Wednesday, 27 September 2006

Begin the Barrine

Eacham and Barrine are maars, lakes formed when groundwater met magma between two million and 100,000 years ago. The resulting explosions of steam blew out enormous craters in the granite. Although Barrine has a larger surface area than Eacham, both lakes are of roughly the same depth—between 65 and 70 metres.

Recognised for their natural and recreational significance since the late 1800s, the two lakes were gazetted as national parks in 1934 and amalgamated into the Crater Lakes NP in 1994.

But before all that, George and Margaret Curry constructed a recreational hall on the northern shore in 1926. The building became a guest house, then a convalescent home for the Army during WWII, before becoming a tea house. The Curry family's home-baked scones have won prizes. And for good reason.

Lake Barrine is a great spot for watching wildlife. A narrow, well-made path circles the lake, threading through rainforest and giving visitors a great opportunity to see many unusual species.

The first stop on a clockwise peregrination is at the twin kauris. Kauri pines (Agathis microstachya) are endemic to the Atherton Tablelands. These two on the edge of Lake Barrine are about 40 metres in height. They’re reported to be the tallest conifers in the country. Other Agathis species occur in New Zealand, Vanuatu, New Caledonia, New Guinea, Borneo and the Philippines.

Musky rat kangaroos forage by day among the leaf litter. You'll certainly hear them scuttling about, even if the only glimpse you get is of a furry, russet-coloured bum disappearing into the undergrowth. Tooth-billed bowerbirds and grey-headed robins (right) are abundant. At certain times of the day, spotted tree monitors bask on fallen timber. In the wet season, orange-footed scrub fowl rake over the litter. For the rest of the year, you'll have to wade knee-deep through flocks of brush turkeys.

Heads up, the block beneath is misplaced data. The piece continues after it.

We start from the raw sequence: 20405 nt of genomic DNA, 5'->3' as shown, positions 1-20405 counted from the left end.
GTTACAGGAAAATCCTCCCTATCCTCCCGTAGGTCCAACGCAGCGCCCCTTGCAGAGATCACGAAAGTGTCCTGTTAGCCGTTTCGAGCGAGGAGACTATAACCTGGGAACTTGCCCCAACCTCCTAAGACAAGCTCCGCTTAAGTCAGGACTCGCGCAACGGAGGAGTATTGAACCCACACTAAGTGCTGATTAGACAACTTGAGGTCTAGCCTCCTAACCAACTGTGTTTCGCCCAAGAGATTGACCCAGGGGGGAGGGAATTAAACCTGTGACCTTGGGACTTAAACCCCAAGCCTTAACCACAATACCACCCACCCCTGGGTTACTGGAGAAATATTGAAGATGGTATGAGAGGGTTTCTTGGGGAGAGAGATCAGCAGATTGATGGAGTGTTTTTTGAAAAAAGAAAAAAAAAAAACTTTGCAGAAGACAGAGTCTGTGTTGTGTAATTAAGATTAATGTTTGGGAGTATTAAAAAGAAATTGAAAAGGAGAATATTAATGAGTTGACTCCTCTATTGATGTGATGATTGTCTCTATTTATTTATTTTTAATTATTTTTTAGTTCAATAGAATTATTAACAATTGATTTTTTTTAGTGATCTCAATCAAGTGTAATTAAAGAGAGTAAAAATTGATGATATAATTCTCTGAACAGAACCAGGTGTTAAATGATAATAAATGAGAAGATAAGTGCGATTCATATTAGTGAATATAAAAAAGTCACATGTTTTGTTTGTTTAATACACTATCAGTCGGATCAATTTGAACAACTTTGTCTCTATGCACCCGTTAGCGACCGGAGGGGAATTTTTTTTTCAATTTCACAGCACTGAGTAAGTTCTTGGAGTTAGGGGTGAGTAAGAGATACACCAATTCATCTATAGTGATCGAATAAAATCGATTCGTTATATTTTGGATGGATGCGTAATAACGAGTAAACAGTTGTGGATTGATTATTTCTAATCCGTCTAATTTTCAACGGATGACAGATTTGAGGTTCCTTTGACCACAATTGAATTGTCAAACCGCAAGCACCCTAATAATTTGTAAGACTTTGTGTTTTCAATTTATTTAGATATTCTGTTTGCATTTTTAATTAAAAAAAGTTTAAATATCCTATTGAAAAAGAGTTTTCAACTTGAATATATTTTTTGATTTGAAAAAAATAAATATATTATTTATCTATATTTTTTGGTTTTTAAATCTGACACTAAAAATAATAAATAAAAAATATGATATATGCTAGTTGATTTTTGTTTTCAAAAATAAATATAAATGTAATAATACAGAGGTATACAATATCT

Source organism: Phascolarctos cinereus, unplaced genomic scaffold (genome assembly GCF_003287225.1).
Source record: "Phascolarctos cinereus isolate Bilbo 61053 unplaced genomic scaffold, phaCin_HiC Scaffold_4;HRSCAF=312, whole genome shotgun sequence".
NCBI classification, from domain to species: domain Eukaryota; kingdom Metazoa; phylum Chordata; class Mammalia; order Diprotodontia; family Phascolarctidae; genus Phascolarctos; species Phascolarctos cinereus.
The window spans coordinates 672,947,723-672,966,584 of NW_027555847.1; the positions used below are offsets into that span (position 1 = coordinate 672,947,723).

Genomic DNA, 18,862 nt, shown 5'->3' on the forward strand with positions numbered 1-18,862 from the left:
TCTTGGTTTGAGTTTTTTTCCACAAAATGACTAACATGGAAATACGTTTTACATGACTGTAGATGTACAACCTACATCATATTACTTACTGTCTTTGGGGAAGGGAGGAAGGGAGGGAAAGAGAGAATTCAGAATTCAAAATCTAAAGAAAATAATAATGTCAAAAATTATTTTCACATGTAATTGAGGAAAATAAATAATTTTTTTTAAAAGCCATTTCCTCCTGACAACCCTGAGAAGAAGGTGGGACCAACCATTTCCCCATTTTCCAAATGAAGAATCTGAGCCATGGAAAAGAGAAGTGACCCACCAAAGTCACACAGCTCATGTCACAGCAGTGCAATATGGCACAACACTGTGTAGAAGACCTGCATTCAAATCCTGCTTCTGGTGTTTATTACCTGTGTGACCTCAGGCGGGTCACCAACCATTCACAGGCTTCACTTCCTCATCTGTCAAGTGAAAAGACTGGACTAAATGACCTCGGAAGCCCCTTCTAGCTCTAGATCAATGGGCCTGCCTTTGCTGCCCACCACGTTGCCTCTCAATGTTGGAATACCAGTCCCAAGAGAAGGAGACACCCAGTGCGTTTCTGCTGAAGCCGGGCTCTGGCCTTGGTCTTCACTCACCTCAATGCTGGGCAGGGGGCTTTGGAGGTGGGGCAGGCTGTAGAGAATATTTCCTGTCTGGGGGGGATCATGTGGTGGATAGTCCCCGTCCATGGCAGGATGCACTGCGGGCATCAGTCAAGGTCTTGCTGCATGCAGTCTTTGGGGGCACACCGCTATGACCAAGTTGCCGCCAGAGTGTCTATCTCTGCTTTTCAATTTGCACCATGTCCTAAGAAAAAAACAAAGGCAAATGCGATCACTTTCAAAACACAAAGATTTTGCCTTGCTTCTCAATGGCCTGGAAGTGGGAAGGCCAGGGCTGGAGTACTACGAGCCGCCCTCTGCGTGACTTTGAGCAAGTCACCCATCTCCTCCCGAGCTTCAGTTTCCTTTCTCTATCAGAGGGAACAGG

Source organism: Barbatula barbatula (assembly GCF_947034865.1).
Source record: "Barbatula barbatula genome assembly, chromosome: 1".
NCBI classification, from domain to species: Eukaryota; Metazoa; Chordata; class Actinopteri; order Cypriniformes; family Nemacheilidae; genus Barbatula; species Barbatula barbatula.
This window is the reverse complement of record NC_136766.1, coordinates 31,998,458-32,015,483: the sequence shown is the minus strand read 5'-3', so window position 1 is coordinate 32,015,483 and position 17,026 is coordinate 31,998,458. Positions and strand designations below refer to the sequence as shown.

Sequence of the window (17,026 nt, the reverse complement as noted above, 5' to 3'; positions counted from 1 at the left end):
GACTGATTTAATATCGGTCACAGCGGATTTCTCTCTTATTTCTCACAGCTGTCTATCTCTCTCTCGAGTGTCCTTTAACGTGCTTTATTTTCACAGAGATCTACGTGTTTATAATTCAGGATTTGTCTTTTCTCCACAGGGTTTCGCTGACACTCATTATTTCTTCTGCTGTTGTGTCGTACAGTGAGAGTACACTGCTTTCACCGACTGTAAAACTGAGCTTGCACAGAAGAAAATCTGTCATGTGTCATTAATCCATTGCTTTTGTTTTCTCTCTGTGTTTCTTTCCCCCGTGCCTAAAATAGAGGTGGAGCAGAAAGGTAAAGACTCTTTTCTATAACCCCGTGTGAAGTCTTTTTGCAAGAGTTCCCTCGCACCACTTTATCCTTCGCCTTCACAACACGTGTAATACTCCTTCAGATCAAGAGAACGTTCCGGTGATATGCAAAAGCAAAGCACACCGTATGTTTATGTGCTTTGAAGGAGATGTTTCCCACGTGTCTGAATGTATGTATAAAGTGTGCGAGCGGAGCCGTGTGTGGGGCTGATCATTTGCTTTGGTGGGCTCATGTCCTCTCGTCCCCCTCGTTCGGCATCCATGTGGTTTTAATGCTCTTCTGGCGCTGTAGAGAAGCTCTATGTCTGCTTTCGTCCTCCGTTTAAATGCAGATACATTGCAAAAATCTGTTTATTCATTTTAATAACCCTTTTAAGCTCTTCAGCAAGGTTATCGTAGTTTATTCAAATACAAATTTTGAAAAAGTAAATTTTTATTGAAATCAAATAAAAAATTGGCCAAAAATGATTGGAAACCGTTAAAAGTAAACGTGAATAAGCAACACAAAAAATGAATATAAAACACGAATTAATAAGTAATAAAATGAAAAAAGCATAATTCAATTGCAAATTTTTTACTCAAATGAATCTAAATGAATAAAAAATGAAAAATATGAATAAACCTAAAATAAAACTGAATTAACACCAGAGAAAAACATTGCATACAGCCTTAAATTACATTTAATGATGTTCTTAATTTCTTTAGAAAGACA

The lake’s popularity isn’t merely confined to tourists and bird-watchers. After a morning of shovelling award-winning Devonshire teas into our faces, a friend and I decided to go for a stroll. We hadn’t even got as far as the start of the path when we encountered a strange happening.

A small number of people were standing in waist deep water, addressing a rather larger bunch of people on the shore. It was an odd sight, so my pattern-seeking brain tried to match it up to something already filed away in there.

Aha! I thought. It must be an aquatic ecology class.

Luckily, I didn’t mention this. And the next thing my brain flicked out of my mental filing cabinet was … a baptism.

As we drew level with the group, a young girl (she looked about eight years old) entered the water, which was almost up to her shoulders. After a few quiet words from one very soggy chap, she allowed him to immerse her in the lake. When she emerged, the crowd gave her a round of applause.

That's Queensland.

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